[WEB SECURITY] Idea: different approach to password hashing

Jim Manico jim at manico.net
Fri Jan 31 08:40:15 EST 2014


Paul,

You are right on. bcrypt and the like are reasonable choices for low traffic websites, but can be abusive hits on CPU/L1/L2 caches and are problematic at scale. For bcrypt with work factor 10, it takes about 10 concurrent runs of bcrypt to pin a high performance CPU.

You have a few choices here. 

1) Throw a lot of hardware at it. Lots. I've seen a few folks do this. It works but it's expensive.

2) Reduce the work factor and speed up the algorithm. Bad choice. It defeats the purpose of adaptive algorithms.

3) Use an HMAC, proper key storage and rotation, and cryptographic isolation of the HMAC process in a separate service or the like, so your main app server has no access to the HMAC private key.

Several folks critique these assertions. These ideas are backed by John Stevens extensive, nay, I dare say obsessive threat model on password storage. http://goo.gl/Spvzs

Until someone shows me something similar, I'm going with John's very detailed and well thought out advice.

Aloha,
--
Jim Manico
@Manicode
(808) 652-3805

> On Jan 31, 2014, at 8:15 AM, Paul Johnston <paul.johnston at pentest.co.uk> wrote:
> 
> Hi,
> 
> When storing user's passwords that you need to verify against (but not use as plaintext) the current state of the art is:
> 
> 1) Hash the password
> 2) Use a salt
> 3) Use a slow hash function - bcrypt, scrypt, etc.
> 
> This provides the best possible protection against an attacker who has stolen the password database. It does not solve other issues like phishing, malware, password re-use, etc.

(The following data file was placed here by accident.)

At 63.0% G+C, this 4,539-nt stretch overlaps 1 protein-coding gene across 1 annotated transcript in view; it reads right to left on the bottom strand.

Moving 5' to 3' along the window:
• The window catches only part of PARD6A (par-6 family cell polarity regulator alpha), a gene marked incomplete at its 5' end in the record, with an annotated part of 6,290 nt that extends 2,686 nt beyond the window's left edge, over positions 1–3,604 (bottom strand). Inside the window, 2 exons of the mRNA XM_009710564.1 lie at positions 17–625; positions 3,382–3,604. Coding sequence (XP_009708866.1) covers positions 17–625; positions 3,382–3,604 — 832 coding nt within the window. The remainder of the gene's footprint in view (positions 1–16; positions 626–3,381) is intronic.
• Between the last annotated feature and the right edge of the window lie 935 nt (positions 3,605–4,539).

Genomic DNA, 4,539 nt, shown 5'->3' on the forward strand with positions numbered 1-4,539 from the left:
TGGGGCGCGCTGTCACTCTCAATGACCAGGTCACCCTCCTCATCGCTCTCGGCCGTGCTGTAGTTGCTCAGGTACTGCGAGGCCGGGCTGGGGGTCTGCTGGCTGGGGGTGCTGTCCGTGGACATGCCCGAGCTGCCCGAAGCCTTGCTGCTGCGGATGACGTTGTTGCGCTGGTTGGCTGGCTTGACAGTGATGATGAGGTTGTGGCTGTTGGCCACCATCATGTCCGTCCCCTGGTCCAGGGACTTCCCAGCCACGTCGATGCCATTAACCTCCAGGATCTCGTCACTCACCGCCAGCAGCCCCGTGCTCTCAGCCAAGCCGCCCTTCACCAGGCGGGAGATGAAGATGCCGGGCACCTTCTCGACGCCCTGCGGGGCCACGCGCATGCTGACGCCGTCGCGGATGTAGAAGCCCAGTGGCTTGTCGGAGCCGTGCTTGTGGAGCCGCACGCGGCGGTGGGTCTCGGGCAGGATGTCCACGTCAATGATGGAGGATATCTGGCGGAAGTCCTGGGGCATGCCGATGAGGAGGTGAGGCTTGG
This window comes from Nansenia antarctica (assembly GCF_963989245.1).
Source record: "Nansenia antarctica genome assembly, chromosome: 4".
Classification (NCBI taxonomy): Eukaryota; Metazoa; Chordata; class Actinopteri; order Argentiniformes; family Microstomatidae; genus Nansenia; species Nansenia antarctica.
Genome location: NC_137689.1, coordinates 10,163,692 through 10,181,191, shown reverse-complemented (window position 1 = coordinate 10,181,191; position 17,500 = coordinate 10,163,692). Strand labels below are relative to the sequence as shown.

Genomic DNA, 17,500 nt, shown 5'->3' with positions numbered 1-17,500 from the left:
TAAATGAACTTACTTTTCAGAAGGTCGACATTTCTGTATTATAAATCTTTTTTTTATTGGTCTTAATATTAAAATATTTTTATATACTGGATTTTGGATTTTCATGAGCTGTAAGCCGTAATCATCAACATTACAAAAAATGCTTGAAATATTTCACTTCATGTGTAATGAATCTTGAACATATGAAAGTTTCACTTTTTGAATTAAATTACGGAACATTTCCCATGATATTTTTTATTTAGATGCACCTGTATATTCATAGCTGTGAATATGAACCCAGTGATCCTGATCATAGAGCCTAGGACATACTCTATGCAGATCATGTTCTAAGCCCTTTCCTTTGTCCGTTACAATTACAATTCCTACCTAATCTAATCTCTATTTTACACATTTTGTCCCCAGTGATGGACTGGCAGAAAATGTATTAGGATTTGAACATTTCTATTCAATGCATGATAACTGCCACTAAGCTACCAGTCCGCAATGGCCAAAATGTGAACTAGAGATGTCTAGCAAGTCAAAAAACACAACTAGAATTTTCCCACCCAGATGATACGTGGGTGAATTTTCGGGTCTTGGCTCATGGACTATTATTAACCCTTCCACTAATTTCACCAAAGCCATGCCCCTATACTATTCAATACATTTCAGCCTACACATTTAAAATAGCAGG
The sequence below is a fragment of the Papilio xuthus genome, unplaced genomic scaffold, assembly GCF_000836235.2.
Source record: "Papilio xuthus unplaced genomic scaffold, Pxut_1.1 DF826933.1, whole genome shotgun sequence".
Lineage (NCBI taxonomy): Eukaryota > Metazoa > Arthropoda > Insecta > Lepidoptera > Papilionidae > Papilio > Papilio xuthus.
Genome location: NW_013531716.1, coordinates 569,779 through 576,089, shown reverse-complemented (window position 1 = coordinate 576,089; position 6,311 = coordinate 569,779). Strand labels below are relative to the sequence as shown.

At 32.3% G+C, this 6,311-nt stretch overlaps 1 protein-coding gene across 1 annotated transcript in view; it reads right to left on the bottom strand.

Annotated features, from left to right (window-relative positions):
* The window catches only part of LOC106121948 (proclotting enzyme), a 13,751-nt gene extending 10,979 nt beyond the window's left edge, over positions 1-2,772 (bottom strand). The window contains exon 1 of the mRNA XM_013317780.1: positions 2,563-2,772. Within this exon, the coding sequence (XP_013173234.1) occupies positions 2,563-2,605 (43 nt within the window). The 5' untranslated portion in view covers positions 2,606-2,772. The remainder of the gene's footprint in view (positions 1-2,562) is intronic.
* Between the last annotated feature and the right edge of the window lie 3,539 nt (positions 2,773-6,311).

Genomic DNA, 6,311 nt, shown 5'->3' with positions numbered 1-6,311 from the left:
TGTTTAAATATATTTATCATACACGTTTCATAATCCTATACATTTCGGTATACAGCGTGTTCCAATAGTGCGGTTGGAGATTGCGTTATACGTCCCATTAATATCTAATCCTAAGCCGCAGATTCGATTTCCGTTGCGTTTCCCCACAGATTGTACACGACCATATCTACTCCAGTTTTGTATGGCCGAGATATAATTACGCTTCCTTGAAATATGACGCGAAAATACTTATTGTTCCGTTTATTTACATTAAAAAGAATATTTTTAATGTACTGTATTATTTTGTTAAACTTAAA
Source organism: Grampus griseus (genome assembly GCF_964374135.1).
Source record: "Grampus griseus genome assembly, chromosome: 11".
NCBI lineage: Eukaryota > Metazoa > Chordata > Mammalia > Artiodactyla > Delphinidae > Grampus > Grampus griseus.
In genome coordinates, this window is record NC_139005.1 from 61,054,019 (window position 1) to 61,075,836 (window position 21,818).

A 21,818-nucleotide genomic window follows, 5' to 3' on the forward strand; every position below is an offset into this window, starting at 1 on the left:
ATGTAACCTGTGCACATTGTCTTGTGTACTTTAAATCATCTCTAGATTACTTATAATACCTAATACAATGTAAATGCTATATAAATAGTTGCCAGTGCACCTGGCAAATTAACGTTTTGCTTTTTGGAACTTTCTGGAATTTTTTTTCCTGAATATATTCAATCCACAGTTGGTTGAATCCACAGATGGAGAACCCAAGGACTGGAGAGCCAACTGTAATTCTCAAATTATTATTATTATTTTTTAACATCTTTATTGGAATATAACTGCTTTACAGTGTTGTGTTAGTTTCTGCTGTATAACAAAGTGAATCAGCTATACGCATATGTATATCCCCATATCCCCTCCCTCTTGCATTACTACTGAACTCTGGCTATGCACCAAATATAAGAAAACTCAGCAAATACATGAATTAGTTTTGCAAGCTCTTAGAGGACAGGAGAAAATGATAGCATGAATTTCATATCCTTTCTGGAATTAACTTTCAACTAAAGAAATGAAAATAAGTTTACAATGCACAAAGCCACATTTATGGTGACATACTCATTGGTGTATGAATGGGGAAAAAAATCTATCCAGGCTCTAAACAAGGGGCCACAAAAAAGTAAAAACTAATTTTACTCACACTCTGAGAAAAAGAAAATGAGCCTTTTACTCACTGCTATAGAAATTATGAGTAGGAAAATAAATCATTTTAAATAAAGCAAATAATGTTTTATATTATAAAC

> 
> BUT there is one remaining problem: the slow hash function can allow a denial of service attack. A single request burns a lot of CPU. In practice I don't think this is a major problem, given defences like IP throttling. But it does deter people from using a higher work factor, to really get the benefit of slow hashing.
> 
> Given the improving performance of JavaScript in browsers, it may now make sense to do this in the browser. I'm assuming here that the site is using SSL, so the JavaScript is delivered securely. If     you're not using SSL, then using a slow hash function is unlikely to be a priority for you. There is at least once JavaScript implementation of bcrypt (https://code.google.com/p/javascript-bcrypt/). But using this in a simple way would introduce two problems:
> 
> 1) The client needs to fetch the salt from the server. This introduces latency on login and, unless care is taken, can reveal whether a particular user account exists.
> 2) If hashing is done purely on the client then the benefits of storing hashes are lost. At attacker who has stolen the password hashes can simply login using the hashes.
> 
> However, I think there are acceptable solutions to both of those problems:
> 
> 1) The salt can be generated as hash(server_salt + user_name) - where server_salt is a random number that is unique to the server, public, and the same for all users. The resulting hash appears to have the required properties of a salt.
> 2) The server should do a single, fast, hash operation on the hash it receives. As an example: the server stores SHA-256(bcrypt(salt, password)). The client sends bcrypt(password) then the server applies SHA-256 and checks the hash. This does NOT allow an attacker to conduct a fast offline brute force attack. They can do a fast brute force of SHA-256(password) because password has a limited amount of entropy - 2^50 or 2^60 or so. But a 128-bit bcrypt(password) has entropy or 2^128, so they cannot readily brute force it.
> 
> Now, perhaps this has already been thought of. Perhaps people are actively using it (although I've never seen it). If so, apologies for the line noise.
> 
> As some background on me, I was pushing JavaScript cryptography 15 years back as a simple password defence for sites that do not use SSL (http://pajhome.org.uk/crypt/md5/). This got a bit of a cult following, but the world has moved on since then, and really any site with a login should use SSL. But it seems a use for JavaScript password hashing has returned! I knew it would all along :-)
> 
> Paul
> 
> -- 
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